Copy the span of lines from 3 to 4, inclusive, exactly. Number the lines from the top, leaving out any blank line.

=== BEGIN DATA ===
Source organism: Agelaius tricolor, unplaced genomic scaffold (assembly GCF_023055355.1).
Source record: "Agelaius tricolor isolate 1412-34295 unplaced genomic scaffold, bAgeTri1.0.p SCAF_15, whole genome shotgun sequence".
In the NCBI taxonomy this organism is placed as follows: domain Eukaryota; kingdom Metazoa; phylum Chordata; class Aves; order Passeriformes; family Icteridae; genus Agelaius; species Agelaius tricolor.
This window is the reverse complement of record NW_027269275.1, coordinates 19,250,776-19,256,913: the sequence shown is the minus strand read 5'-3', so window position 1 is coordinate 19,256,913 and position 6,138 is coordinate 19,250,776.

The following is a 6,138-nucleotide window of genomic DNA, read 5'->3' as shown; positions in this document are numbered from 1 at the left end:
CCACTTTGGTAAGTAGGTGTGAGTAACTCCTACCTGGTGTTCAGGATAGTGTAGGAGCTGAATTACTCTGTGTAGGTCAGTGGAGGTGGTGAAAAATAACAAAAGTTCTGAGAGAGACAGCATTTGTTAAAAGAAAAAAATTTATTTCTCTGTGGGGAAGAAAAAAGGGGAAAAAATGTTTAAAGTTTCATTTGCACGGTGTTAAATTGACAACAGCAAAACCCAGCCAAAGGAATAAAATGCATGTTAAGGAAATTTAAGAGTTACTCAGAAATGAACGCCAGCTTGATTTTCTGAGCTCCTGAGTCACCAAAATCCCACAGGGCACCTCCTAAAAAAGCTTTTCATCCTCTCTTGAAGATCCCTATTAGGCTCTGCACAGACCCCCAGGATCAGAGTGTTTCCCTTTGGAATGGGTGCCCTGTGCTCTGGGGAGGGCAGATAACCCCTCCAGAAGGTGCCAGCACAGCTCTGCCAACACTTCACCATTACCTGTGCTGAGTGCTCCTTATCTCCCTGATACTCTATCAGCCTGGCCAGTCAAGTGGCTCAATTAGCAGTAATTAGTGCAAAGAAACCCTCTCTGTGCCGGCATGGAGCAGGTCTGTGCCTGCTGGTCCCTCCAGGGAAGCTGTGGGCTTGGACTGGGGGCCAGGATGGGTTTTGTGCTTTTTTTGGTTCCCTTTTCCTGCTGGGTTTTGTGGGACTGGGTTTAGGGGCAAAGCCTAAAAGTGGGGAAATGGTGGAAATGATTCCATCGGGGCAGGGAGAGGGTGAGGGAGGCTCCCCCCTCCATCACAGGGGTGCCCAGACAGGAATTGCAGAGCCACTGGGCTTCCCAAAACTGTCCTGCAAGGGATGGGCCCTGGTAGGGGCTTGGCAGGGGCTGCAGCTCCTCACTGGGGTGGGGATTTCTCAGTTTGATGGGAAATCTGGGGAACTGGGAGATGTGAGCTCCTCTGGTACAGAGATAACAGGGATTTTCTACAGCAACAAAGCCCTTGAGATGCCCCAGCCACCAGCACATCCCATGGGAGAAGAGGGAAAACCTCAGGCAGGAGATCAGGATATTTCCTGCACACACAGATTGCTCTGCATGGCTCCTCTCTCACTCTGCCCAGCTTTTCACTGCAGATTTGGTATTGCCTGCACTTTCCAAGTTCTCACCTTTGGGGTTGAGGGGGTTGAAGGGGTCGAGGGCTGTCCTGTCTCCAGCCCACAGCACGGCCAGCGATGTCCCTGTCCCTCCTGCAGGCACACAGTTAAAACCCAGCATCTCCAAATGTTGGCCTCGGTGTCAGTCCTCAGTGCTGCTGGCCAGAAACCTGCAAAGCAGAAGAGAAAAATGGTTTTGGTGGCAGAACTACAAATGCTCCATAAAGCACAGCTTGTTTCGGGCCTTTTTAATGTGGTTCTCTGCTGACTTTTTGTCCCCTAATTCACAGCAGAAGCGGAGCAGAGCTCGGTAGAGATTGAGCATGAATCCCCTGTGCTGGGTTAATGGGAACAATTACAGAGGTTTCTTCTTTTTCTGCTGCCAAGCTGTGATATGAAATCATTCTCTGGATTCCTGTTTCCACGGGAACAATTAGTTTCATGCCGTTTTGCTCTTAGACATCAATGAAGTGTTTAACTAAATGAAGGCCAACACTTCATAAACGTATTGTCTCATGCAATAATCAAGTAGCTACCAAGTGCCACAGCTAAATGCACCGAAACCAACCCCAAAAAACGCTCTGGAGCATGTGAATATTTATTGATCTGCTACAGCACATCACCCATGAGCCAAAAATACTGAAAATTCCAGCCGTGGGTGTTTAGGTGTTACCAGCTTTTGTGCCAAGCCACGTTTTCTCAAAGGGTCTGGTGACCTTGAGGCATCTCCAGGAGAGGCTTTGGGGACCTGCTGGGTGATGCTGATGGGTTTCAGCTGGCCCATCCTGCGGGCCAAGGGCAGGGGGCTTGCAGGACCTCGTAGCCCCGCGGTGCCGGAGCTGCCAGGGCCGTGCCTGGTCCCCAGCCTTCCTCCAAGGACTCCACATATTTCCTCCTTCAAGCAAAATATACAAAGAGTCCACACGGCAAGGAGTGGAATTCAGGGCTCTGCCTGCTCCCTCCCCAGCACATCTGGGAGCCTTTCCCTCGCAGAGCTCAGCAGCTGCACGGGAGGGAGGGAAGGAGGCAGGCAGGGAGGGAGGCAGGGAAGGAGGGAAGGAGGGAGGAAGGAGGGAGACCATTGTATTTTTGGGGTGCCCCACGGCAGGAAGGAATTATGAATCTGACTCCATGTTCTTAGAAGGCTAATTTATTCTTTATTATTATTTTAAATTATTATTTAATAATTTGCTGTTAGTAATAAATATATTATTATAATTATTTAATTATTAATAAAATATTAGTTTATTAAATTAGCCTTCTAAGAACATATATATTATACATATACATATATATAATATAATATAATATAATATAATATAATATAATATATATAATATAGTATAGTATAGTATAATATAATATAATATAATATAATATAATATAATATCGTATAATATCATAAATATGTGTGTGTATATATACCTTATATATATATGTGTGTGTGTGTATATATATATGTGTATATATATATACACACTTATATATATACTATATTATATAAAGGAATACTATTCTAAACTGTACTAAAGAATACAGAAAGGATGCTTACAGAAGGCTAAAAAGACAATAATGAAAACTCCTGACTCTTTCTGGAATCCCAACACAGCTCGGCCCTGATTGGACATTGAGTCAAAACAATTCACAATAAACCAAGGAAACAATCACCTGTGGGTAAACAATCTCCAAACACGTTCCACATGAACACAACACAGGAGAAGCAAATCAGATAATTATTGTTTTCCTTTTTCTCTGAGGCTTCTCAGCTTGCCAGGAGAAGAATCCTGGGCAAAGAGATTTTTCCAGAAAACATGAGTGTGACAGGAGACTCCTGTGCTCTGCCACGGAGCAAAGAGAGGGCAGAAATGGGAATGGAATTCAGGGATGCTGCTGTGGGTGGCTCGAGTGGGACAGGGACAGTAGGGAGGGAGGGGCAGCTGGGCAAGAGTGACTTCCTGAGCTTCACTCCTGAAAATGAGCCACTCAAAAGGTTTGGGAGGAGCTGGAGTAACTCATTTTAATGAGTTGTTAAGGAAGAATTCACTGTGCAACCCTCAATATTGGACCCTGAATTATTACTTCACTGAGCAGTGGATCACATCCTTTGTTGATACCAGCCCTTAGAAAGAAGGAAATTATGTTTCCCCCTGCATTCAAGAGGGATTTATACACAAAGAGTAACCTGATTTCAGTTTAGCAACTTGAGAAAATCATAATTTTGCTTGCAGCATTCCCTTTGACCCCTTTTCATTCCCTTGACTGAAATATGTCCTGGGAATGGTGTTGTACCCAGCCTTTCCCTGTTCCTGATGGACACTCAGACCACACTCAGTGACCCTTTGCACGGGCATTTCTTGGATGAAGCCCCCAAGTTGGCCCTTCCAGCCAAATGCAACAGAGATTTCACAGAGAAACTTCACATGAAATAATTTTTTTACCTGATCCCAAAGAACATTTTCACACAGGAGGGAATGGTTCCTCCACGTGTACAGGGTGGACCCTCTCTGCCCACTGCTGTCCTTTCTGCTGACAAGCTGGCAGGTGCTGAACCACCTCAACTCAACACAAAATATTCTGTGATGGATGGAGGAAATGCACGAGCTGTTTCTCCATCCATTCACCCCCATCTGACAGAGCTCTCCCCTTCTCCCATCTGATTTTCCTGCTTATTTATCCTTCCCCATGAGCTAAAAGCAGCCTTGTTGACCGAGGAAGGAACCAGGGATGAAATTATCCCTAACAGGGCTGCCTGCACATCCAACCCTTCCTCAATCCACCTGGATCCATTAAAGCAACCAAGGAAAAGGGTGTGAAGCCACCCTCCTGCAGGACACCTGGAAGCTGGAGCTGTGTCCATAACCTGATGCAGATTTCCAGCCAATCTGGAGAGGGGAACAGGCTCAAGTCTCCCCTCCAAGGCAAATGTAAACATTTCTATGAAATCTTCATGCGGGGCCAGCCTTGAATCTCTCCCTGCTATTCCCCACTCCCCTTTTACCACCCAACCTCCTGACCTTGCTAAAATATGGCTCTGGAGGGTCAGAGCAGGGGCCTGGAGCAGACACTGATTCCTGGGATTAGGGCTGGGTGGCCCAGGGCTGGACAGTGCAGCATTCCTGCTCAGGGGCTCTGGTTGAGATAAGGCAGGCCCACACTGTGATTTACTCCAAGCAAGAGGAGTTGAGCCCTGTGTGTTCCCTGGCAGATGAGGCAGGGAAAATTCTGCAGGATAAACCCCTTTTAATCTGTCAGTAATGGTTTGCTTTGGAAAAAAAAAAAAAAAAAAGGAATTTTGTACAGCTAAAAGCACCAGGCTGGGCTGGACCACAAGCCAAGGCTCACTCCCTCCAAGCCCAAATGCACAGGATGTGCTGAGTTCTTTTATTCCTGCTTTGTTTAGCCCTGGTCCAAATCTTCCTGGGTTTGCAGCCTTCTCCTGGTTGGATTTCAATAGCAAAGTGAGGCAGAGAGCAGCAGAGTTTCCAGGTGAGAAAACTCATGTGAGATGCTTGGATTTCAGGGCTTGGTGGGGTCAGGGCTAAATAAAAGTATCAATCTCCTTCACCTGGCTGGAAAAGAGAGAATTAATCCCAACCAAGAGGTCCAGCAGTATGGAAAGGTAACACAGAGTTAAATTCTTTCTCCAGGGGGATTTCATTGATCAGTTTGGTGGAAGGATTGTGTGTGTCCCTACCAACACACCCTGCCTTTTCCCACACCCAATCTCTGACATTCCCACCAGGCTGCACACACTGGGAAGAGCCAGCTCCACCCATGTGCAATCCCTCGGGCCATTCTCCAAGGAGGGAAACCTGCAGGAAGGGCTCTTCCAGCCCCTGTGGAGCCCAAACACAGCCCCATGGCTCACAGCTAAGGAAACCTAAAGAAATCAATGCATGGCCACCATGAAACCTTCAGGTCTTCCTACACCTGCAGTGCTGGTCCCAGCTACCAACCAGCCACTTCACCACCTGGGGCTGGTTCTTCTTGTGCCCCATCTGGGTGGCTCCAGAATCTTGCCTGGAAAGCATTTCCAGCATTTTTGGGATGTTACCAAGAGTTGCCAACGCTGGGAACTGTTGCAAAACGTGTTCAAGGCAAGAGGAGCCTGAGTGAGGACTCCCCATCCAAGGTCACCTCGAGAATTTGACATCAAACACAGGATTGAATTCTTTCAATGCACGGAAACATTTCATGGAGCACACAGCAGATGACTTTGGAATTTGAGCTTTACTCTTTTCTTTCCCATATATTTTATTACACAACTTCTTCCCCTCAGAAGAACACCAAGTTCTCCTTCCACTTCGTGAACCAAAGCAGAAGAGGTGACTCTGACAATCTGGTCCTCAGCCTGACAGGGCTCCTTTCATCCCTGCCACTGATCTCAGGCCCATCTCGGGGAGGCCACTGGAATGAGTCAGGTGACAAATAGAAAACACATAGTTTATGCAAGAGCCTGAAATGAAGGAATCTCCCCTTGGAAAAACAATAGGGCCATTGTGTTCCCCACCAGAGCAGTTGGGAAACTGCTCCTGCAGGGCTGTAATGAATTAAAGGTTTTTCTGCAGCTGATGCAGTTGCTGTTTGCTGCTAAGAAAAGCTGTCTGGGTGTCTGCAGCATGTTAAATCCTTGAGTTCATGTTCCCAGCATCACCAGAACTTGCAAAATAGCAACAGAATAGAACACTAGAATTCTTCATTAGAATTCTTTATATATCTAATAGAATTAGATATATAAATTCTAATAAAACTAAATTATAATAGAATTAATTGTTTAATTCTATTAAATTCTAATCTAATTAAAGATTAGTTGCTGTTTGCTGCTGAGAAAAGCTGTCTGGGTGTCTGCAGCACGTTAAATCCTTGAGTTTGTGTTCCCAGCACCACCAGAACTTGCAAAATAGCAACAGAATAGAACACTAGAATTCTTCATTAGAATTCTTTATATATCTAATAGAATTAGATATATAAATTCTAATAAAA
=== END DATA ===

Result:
In the NCBI taxonomy this organism is placed as follows: domain Eukaryota; kingdom Metazoa; phylum Chordata; class Aves; order Passeriformes; family Icteridae; genus Agelaius; species Agelaius tricolor.
This window is the reverse complement of record NW_027269275.1, coordinates 19,250,776-19,256,913: the sequence shown is the minus strand read 5'-3', so window position 1 is coordinate 19,256,913 and position 6,138 is coordinate 19,250,776.